Cumming in Forsyth County, Georgia — The American South (South Atlantic)
Cumming Historic Cemetery
In 1834, Moses Whitsett was the first person buried on the property which in 1840 became the cemetery for the Baptist Church and the Presbyterian Church. In 1856, the Presbyterian Church disbanded. When the Baptist Church relocated, the cemetery became the property of the City of Cumming, which is the County Seat of Forsyth. Some of Cumming's earliest leaders are interred in the municipal cemetery. Included are William H. Ray, Aulston B. Welborn, H.L. and Almon Hutchins, E.C. McAfee, Rufus E. Guthrie, George and Thomas Willingham, Haynie S. Brooks, Henry Hurt, A.C. Kennemore, Henry Lowndes Patterson and Col. Hiram Parks Bell; a lawyer, author, orator, Mason, Civil War soldier and U.S. Congressman.
Erected 2002 by Historical Society of Forsyth County.
Topics. This historical marker is listed in these topic lists: Cemeteries & Burial Sites • Fraternal or Sororal Organizations • War, US Civil. A significant historical year for this entry is 1834.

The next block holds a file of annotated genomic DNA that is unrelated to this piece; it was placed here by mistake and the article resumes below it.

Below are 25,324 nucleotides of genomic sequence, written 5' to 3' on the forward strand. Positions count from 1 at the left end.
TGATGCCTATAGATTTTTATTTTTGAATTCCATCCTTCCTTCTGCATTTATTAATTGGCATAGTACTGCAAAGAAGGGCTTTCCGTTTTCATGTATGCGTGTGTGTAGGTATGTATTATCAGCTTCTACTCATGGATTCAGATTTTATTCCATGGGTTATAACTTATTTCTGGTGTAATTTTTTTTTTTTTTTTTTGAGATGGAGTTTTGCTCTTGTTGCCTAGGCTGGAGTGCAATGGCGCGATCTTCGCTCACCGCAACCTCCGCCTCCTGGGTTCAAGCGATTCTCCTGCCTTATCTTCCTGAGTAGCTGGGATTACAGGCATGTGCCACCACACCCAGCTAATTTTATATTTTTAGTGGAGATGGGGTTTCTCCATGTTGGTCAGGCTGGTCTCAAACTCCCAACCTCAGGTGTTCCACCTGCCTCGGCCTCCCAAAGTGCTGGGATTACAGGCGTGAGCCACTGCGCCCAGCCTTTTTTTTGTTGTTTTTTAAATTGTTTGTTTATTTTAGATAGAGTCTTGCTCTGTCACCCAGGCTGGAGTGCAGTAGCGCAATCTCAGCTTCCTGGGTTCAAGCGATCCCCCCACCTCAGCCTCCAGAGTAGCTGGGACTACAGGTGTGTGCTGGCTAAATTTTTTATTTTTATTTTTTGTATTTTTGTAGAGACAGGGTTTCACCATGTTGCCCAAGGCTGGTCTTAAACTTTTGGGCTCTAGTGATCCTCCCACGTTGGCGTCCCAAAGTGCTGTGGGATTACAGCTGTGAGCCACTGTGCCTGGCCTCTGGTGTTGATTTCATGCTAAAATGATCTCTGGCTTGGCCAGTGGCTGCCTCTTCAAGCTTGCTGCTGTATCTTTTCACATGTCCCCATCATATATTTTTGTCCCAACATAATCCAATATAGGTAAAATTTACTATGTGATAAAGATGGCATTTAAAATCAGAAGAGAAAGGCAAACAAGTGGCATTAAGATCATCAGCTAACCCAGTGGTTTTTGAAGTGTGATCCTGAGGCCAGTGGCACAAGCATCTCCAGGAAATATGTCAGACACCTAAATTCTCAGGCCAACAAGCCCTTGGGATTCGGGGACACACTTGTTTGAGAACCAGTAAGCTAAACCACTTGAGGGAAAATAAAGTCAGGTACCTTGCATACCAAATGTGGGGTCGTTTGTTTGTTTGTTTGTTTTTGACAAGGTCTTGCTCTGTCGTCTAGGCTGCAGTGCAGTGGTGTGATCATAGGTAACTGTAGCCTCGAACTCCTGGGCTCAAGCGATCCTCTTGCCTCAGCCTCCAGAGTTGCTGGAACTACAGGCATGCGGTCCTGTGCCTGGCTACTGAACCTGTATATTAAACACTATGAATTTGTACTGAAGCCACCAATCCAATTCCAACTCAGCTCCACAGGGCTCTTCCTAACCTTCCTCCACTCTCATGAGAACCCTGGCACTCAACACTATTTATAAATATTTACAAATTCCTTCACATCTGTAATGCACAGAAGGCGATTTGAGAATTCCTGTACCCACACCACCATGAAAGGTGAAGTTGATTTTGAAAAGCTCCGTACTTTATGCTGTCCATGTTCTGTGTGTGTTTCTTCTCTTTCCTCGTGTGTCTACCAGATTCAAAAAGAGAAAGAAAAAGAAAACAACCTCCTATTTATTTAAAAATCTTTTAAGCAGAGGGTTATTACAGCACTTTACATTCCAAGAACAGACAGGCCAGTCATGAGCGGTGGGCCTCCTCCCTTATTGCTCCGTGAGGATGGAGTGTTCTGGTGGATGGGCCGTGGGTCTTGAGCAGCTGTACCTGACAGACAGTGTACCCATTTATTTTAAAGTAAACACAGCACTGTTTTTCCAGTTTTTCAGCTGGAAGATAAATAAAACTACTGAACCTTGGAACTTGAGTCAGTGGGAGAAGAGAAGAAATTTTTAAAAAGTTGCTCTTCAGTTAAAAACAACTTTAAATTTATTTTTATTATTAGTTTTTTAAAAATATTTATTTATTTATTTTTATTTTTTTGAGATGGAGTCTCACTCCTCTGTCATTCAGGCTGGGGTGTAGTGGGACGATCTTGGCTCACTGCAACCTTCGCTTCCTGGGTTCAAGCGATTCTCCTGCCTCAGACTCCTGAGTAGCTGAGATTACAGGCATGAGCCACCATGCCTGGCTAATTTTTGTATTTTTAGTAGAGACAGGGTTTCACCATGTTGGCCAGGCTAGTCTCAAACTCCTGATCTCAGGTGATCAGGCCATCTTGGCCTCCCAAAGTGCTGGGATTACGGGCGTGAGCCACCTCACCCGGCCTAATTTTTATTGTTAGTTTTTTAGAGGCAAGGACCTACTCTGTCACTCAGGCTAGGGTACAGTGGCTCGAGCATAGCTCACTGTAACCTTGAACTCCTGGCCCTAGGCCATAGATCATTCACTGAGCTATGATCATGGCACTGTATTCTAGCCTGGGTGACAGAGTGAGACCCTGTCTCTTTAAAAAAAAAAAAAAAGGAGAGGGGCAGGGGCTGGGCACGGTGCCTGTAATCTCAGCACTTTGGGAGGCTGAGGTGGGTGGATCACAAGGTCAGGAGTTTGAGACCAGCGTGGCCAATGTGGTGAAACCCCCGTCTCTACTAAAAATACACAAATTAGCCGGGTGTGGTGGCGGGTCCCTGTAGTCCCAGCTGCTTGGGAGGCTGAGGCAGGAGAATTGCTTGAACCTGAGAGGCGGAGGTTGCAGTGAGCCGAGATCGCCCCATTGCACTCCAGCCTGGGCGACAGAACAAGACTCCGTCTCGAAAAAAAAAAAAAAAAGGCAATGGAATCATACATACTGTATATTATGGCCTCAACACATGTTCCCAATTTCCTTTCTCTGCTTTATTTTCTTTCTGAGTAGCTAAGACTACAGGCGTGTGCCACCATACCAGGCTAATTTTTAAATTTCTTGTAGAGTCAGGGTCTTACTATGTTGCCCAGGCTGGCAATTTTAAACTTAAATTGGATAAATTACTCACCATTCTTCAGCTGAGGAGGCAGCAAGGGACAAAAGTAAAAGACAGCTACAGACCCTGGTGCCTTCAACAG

Location. 34° 12.257′ N, 84° 8.289′ W. Marker is in Cumming, Georgia, in Forsyth County. Marker Touch for map. Marker is in this post office area: Cumming GA 30041, United States of America. Touch for directions.
Other nearby markers. At least 8 other markers are within 6 miles of this marker, measured as the crow flies. Forsyth County War Memorial (about 800 feet away, measured in a direct line); Forsyth County Courthouse Cornerstone Removed (about 800 feet away); Lynching in America / Lynching in Forsyth County (about 800 feet away); Forsyth County (approx. 0.2 miles away); Colonel William Cumming (approx. 0.2 miles away); Cumming School (approx. ¼ mile away); Old Federal Road (approx. 5.1 miles away); Fowler Family Farm (approx. 5.3 miles away). Touch for a list and map of all markers in Cumming.
Credits. This page was last revised on January 26, 2021. It was originally submitted on December 12, 2008, by David Seibert of Sandy Springs, Georgia. This page has been viewed 1,752 times since then and 41 times this year. Photos: 1, 2. submitted on December 12, 2008, by David Seibert of Sandy Springs, Georgia. • Bill Pfingsten was the editor who published this page.